And at that point, a game that began an SEC slobber-knocker turned into a Big 12 track meet.

LSU zipped down the field 75 yards in six plays, scoring on a 26-yard strike from Burrow to Marshall. Texas zipped right back, going 75 yards in seven plays and scoring when Devin Duvernay caught a slant on 4th-and-2, slipped a tackle and sprinted 44 yards for a touchdown that brought Texas back within 30-28 with 12:09 to play.

When Texas pulled close, LSU again pulled away with yet another 6-play, 75-yard drive. Clyde Edwards-Hellaire did the damage this time with a 12-yard run to push the cushion to 37-28 with 9:58 remaining.

On the ensuing possession, Texas finally blinked. And by blinked, they broke a string of four straight touchdown drives (and three touchdowns in their last three possessions) by settling for a 47-yard Cameron Dicker field goal to cut the deficit to six with 3:59 left.

After an incompletion on 1st-and-10, Brandon Jones sacked Burrow on 2nd-and-10 to set up a 3rd-and-17 with 2:27 to play, needing only one stop to potentially send its offense on the field with a chance to win the game. Instead, Jefferson beat single coverage from Texas safety Caden Sterns and was off to the races.

Texas answered with another Ehlinger-to-Duvernay touchdown, but it came with just 22 seconds remaining.

The Longhorns had a golden opportunity to recover the onside kick, but the ball rolled off Collin Johnson‘s fingertips and he could not recover the ball, allowing LSU to hold on for the win.

Dave Doeren not impressed with Xavier Lyas’ decision to transfer from NC State

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We didn’t start the day with a portal post, but you knew the odds were favorable that we’d get one in sooner rather than later.

On his personal Twitter account over the weekend, North Carolina State’s Xavier Lyas announced that he has “decided to enter the transfer portal in order for me to reach my full potential both academically and football.”

The defensive end’s head coach, though, didn’t seem very impressed with Lyas’ decision. From Dave Doeren‘s Monday press conference, via Rivals.com:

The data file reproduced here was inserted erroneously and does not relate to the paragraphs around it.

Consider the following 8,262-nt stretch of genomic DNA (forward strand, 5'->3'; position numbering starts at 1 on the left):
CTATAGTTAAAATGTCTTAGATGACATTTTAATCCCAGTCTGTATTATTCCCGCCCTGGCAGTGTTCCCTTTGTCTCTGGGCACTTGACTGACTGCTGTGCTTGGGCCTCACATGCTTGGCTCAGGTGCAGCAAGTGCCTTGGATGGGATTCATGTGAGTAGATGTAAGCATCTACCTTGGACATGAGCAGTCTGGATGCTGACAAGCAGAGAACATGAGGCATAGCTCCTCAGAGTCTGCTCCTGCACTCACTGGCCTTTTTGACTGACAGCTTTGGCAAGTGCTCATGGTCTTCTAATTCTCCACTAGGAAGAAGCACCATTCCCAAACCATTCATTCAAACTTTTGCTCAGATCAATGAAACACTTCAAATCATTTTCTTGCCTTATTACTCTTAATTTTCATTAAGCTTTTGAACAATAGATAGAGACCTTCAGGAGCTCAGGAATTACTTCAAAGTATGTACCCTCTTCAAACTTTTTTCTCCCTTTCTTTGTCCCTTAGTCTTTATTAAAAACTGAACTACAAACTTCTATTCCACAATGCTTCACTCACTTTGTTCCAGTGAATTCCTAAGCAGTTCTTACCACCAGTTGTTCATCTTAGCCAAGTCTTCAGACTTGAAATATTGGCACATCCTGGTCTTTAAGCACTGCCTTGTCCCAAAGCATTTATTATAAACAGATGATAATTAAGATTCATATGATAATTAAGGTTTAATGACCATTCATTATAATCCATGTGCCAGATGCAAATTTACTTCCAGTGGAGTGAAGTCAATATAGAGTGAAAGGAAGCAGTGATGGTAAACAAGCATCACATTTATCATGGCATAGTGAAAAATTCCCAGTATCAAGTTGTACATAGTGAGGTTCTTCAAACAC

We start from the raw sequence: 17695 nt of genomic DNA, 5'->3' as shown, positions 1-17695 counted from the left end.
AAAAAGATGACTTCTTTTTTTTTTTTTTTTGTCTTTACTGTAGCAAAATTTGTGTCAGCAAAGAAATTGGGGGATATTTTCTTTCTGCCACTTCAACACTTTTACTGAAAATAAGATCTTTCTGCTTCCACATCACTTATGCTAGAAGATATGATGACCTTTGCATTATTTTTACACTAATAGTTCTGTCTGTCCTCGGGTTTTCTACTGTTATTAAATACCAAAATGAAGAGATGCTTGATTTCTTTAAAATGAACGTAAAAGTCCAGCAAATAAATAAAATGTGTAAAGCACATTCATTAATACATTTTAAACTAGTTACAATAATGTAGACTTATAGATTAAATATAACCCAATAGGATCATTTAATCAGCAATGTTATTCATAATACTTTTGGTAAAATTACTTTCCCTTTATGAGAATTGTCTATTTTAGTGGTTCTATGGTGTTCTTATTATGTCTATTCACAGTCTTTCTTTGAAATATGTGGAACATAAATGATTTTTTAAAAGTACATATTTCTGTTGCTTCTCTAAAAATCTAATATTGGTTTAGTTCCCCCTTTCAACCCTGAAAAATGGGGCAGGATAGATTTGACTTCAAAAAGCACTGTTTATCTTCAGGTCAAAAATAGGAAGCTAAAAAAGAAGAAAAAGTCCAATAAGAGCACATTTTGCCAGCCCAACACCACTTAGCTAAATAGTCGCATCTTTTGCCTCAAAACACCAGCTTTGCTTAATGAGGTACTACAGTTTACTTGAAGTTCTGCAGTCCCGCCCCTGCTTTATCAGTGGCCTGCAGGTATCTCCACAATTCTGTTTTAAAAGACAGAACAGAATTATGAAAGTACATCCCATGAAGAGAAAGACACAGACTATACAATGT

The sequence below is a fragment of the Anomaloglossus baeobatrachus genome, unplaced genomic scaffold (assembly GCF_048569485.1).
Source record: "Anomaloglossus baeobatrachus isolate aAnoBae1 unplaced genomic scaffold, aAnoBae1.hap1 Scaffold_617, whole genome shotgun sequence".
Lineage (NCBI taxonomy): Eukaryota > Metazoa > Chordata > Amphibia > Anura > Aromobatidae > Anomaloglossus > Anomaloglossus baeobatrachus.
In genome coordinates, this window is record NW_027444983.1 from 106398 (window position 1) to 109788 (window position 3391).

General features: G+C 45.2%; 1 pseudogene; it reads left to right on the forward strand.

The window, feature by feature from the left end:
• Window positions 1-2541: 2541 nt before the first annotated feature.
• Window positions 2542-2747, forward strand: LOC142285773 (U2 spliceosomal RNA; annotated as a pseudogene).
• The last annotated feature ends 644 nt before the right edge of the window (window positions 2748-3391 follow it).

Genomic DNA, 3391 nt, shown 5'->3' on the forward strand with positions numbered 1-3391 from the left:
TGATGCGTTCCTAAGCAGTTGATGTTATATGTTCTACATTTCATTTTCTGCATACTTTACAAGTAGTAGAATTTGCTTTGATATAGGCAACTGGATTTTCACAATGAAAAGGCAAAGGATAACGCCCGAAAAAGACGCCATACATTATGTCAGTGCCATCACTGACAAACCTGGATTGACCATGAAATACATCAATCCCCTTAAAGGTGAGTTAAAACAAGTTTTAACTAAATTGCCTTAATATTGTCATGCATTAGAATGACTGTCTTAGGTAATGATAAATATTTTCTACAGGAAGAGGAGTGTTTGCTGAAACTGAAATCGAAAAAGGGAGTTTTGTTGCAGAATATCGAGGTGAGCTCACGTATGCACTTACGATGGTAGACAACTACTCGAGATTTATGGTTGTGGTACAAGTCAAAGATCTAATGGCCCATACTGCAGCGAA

When did you find out about Xavier Lyas and what does his departure kind of do to depth?

“He came in and see me saw me on Sunday. Wish him luck, rather talk about the guys that are here. Somebody put a great screenshot out today, though, that their girlfriend was in the portal, I thought that was pretty funny. It’s life, some of these kids don’t play as much as they want and how it goes.

“So as far as our depth will be fine. We got enough defensive ends we’ll be good.

Lyas was a three-star member of the Wolfpack’s 2017 recruiting class.  This season, Lyas is currently third in sacks with four and tied for third in tackles for loss 4½.  Additionally, his two forced fumbles are tops on the team.

Three Power Five WRs added to Biletnikoff watch list

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For the fourth time in a little over a month, a major college football honor is adding to its watch list.

This week, the Biletnikoff Award announced that it has added five wide receivers to its watch list, including three from Power Five schools and two from Group of Five programs.  Those included this go-around are Louisville’s Chatarius Atwell, Western Kentucky’s Lucky Jackson, Syracuse’s Trishton Jackson, Tennessee’s Jauan Jennings and San Jose State’s Tre Walker (pictured).

Below are each players’ statistical particulars for the 2019 season:

  • Atwell: 46 receptions for 810 yards, eight touchdowns
  • L. Jackson: 62-839-2
  • T. Jackson: 51-780-8
  • Jennings: 50-771-7
  • Walker: 59-896-1